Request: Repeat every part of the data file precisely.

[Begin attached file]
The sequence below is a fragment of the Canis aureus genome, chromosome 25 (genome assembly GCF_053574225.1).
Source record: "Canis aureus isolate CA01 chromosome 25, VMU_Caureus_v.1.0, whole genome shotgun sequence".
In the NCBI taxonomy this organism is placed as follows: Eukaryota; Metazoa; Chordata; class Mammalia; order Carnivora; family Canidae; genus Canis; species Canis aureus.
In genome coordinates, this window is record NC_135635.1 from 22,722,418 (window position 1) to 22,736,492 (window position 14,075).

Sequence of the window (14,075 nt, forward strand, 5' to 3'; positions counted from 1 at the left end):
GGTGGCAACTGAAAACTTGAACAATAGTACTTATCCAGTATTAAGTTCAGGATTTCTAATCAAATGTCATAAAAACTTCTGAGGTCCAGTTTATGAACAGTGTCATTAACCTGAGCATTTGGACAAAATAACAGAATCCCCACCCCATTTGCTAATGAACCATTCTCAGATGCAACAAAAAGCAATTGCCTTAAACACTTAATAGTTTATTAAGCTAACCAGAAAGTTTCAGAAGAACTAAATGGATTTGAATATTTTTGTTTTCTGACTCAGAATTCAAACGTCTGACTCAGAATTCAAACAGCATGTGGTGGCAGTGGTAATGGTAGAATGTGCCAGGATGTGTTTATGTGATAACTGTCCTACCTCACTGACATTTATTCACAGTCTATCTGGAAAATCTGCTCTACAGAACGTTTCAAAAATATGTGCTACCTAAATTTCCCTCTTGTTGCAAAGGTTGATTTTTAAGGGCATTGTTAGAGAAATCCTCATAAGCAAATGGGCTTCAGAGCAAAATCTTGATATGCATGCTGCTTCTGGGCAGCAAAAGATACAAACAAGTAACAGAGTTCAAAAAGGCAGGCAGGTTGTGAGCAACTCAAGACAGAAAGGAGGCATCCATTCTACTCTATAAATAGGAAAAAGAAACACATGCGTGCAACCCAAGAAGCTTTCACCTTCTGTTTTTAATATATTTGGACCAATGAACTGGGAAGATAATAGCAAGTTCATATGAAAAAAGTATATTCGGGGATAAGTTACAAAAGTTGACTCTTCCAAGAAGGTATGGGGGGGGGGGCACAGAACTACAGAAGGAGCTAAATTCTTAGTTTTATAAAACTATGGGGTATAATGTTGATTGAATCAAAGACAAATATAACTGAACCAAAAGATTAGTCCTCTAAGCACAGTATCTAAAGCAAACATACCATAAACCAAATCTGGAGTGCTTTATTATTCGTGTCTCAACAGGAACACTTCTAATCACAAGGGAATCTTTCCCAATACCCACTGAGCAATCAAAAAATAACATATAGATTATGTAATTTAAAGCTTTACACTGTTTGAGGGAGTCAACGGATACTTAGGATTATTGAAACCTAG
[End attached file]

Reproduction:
The sequence below is a fragment of the Canis aureus genome, chromosome 25 (genome assembly GCF_053574225.1).
Source record: "Canis aureus isolate CA01 chromosome 25, VMU_Caureus_v.1.0, whole genome shotgun sequence".
In the NCBI taxonomy this organism is placed as follows: Eukaryota; Metazoa; Chordata; class Mammalia; order Carnivora; family Canidae; genus Canis; species Canis aureus.
In genome coordinates, this window is record NC_135635.1 from 22,722,418 (window position 1) to 22,736,492 (window position 14,075).

Sequence of the window (14,075 nt, forward strand, 5' to 3'; positions counted from 1 at the left end):
GGTGGCAACTGAAAACTTGAACAATAGTACTTATCCAGTATTAAGTTCAGGATTTCTAATCAAATGTCATAAAAACTTCTGAGGTCCAGTTTATGAACAGTGTCATTAACCTGAGCATTTGGACAAAATAACAGAATCCCCACCCCATTTGCTAATGAACCATTCTCAGATGCAACAAAAAGCAATTGCCTTAAACACTTAATAGTTTATTAAGCTAACCAGAAAGTTTCAGAAGAACTAAATGGATTTGAATATTTTTGTTTTCTGACTCAGAATTCAAACGTCTGACTCAGAATTCAAACAGCATGTGGTGGCAGTGGTAATGGTAGAATGTGCCAGGATGTGTTTATGTGATAACTGTCCTACCTCACTGACATTTATTCACAGTCTATCTGGAAAATCTGCTCTACAGAACGTTTCAAAAATATGTGCTACCTAAATTTCCCTCTTGTTGCAAAGGTTGATTTTTAAGGGCATTGTTAGAGAAATCCTCATAAGCAAATGGGCTTCAGAGCAAAATCTTGATATGCATGCTGCTTCTGGGCAGCAAAAGATACAAACAAGTAACAGAGTTCAAAAAGGCAGGCAGGTTGTGAGCAACTCAAGACAGAAAGGAGGCATCCATTCTACTCTATAAATAGGAAAAAGAAACACATGCGTGCAACCCAAGAAGCTTTCACCTTCTGTTTTTAATATATTTGGACCAATGAACTGGGAAGATAATAGCAAGTTCATATGAAAAAAGTATATTCGGGGATAAGTTACAAAAGTTGACTCTTCCAAGAAGGTATGGGGGGGGGGGCACAGAACTACAGAAGGAGCTAAATTCTTAGTTTTATAAAACTATGGGGTATAATGTTGATTGAATCAAAGACAAATATAACTGAACCAAAAGATTAGTCCTCTAAGCACAGTATCTAAAGCAAACATACCATAAACCAAATCTGGAGTGCTTTATTATTCGTGTCTCAACAGGAACACTTCTAATCACAAGGGAATCTTTCCCAATACCCACTGAGCAATCAAAAAATAACATATAGATTATGTAATTTAAAGCTTTACACTGTTTGAGGGAGTCAACGGATACTTAGGATTATTGAAACCTAG